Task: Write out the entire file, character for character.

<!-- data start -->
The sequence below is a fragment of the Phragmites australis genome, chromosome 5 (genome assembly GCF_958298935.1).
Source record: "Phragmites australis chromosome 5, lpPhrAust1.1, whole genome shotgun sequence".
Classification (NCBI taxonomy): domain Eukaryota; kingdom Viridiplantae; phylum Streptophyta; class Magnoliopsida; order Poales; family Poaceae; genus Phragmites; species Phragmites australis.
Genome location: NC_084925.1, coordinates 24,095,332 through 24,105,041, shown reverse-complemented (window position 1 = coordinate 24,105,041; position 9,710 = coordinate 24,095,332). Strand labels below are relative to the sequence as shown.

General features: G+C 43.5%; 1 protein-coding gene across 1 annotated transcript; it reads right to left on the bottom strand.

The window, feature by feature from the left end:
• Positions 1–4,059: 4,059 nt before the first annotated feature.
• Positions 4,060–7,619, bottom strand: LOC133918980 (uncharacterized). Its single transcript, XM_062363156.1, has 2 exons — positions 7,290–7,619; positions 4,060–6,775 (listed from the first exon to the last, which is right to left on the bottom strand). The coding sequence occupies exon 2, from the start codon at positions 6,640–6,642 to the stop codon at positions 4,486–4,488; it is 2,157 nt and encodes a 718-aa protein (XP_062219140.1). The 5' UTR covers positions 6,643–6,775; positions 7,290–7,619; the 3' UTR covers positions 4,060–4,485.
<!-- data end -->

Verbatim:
The sequence below is a fragment of the Phragmites australis genome, chromosome 5 (genome assembly GCF_958298935.1).
Source record: "Phragmites australis chromosome 5, lpPhrAust1.1, whole genome shotgun sequence".
Classification (NCBI taxonomy): domain Eukaryota; kingdom Viridiplantae; phylum Streptophyta; class Magnoliopsida; order Poales; family Poaceae; genus Phragmites; species Phragmites australis.
Genome location: NC_084925.1, coordinates 24,095,332 through 24,105,041, shown reverse-complemented (window position 1 = coordinate 24,105,041; position 9,710 = coordinate 24,095,332). Strand labels below are relative to the sequence as shown.

General features: G+C 43.5%; 1 protein-coding gene across 1 annotated transcript; it reads right to left on the bottom strand.

The window, feature by feature from the left end:
• Positions 1–4,059: 4,059 nt before the first annotated feature.
• Positions 4,060–7,619, bottom strand: LOC133918980 (uncharacterized). Its single transcript, XM_062363156.1, has 2 exons — positions 7,290–7,619; positions 4,060–6,775 (listed from the first exon to the last, which is right to left on the bottom strand). The coding sequence occupies exon 2, from the start codon at positions 6,640–6,642 to the stop codon at positions 4,486–4,488; it is 2,157 nt and encodes a 718-aa protein (XP_062219140.1). The 5' UTR covers positions 6,643–6,775; positions 7,290–7,619; the 3' UTR covers positions 4,060–4,485.